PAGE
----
If you weren’t able to go to the City of Light to see Paul Taylor Dance Company perform last year at the Théâtre National de Chaillot at the Festival Les Étes de la Danse 2012 on the 50th anniversary of the company’s first appearance there in 1962, then watching this special is the next best thing.
The company performs “Brandenburgs” and”Beloved Renegade.” The company first performed “Brandenbergs” in 1988. The piece is set to music from Johann Sebastian Bach’s (1685-1750) Brandenburg concertos #3 and #6 ((1721). As a lover of both classical music and modern dance (or at least Paul Taylor), I could watch this piece forever. Men and ladies dressed in what appears to be dark velvet with gold trim dance in elegant formations. Taylor gives us the gallantry of men as the court playful women with cool formality.
“Beloved Renegade” uses Francis Poulenc’s “Gloria” was is inspired by the works of the 19th Century American writer Walt Whitman (1819-1892), specifically a line from his “Leaves of Grass”: “I am the poet of the body and I am the poet of the soul.” “Leaves of Grass” was a poetry collection that Whitman re-edited throughout his life. It was first published in 1855 and was considered a bit racy because the narrator looks with delight at the sensual pleasures of life.
“Beloved Renegade” looks at man’s journey toward death and the man is led by the dark angel of death who is neither dark nor frightening. The dancers are dresses in light colors. The man bid farewell to all of his friends. Yet the feeling is both solemn and joyful.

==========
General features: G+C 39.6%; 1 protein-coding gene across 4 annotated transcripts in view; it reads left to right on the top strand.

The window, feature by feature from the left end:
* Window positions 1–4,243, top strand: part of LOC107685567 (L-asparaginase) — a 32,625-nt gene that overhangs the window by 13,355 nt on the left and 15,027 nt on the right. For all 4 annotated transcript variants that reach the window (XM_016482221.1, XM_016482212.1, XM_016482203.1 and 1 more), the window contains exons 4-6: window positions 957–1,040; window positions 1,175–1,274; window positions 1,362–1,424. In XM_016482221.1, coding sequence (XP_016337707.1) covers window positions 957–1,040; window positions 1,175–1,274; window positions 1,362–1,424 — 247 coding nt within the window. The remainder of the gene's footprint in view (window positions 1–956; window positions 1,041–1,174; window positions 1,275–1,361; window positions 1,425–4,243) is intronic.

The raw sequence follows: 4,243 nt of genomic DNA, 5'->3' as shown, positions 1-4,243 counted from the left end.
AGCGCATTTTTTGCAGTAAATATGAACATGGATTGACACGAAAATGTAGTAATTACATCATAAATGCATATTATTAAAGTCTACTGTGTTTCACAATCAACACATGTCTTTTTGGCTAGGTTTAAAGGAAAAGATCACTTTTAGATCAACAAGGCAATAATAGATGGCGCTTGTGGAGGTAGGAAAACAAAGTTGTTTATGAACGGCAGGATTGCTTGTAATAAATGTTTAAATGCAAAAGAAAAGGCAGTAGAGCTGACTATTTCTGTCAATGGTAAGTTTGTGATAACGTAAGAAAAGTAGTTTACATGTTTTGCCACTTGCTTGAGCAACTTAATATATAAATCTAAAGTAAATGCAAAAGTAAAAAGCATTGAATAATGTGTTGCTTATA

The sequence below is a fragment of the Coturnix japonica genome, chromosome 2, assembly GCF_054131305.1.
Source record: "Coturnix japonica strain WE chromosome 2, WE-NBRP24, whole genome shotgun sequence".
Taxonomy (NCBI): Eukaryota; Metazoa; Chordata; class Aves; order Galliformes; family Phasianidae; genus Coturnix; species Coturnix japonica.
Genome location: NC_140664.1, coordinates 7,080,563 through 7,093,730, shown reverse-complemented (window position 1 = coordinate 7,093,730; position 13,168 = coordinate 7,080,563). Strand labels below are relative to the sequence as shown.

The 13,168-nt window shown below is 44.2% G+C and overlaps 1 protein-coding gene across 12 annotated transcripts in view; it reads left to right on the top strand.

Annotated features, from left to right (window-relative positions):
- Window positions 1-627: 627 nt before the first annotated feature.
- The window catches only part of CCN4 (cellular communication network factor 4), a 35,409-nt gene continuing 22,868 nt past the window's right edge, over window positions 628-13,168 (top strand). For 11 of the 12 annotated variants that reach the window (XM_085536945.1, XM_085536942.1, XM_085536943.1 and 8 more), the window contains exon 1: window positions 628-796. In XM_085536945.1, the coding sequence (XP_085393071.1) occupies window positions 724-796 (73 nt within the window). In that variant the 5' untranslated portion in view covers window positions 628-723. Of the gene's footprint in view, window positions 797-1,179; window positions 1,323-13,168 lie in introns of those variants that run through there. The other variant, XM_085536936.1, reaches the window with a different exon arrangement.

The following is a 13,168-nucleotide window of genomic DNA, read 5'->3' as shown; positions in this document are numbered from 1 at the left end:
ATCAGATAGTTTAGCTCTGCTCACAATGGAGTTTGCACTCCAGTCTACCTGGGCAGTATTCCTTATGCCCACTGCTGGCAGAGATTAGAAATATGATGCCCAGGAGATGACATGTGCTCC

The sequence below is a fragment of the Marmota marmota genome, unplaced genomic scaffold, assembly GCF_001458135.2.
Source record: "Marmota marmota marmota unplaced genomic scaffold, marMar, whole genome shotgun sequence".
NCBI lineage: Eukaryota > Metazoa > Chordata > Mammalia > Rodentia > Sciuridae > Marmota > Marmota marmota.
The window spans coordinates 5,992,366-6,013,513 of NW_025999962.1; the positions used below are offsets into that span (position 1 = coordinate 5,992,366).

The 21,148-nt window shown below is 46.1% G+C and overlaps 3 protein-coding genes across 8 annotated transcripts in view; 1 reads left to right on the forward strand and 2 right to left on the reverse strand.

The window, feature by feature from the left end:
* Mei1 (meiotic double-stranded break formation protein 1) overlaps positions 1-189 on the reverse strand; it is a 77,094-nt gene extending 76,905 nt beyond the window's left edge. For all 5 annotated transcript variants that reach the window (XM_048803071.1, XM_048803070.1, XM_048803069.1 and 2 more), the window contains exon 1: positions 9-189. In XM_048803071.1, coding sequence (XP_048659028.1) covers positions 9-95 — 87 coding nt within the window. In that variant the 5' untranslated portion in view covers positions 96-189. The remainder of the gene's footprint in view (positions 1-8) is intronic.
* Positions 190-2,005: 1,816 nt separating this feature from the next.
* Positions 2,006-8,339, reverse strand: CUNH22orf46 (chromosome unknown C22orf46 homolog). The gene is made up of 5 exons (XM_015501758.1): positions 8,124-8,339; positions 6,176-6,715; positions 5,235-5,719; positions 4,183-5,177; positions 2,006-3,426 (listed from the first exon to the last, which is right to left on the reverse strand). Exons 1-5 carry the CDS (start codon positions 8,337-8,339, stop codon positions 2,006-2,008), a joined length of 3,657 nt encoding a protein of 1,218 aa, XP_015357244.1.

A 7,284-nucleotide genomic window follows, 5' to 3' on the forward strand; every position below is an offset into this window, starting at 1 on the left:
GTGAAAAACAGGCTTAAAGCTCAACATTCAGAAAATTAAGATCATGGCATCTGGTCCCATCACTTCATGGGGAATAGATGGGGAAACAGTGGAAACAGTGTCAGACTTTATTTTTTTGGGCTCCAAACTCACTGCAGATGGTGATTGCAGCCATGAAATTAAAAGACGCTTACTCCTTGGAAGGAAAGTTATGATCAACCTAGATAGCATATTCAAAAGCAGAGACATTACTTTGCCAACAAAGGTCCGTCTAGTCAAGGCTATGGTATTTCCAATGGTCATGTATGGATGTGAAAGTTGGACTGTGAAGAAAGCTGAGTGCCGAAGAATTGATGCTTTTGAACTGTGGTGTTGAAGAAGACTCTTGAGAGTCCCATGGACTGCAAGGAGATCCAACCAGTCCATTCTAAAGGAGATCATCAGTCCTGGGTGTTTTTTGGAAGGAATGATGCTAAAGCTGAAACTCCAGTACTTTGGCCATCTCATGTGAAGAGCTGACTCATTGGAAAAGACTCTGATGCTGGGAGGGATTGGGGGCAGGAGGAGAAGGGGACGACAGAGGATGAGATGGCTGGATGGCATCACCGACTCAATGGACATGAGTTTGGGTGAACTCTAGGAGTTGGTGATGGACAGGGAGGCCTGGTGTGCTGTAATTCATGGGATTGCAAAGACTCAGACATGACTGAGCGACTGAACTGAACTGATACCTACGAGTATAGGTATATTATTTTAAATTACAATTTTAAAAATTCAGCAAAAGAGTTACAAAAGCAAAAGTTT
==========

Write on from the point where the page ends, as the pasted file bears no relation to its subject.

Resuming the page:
Performing in “Brandenburgs” are Michael Trusnovec, Amy Young, Parisa Khobdeh, Eran Bugge, Robert Kleinendorst, James Samson, Sean Mahoney, Michael Apuzzo and Michael Novack.
For “Beloved Renegade,” Michael Trusnovec, Amy Young, Robert Kleinendorst, James Samson, Laura Halzack, Michelle Fleet, Parisa Khobdeh, Sean Mahoney, Jeffrey Smith, Eran Bugge, Francisco Graciano, Jamie Rae Walker, Michael Apuzzo, Aileen Roehl and Heather McGinley.
Costumes are by Santo Loquasto and lighting by Jennifer Tipton.
After seeing this “Great Performances” production which uses various camera angles but always keeps the dancer in mind you might consider purchasing the DVD.
Paul Taylor (born 29 July 1930) is now 82 and is one of the last living members of the second generation of modern dance. Martha Graham called him the “naughty boy” of dance and he still choreographs two new pieces of work each year according to PBS.
If you haven’t had the chance to see the Paul Taylor Company in person, don’t miss this presentation. “Great Performances: Paul Taylor Company in Paris” airs on Friday, 3 May 2013 at 9 p.m. (check local listings).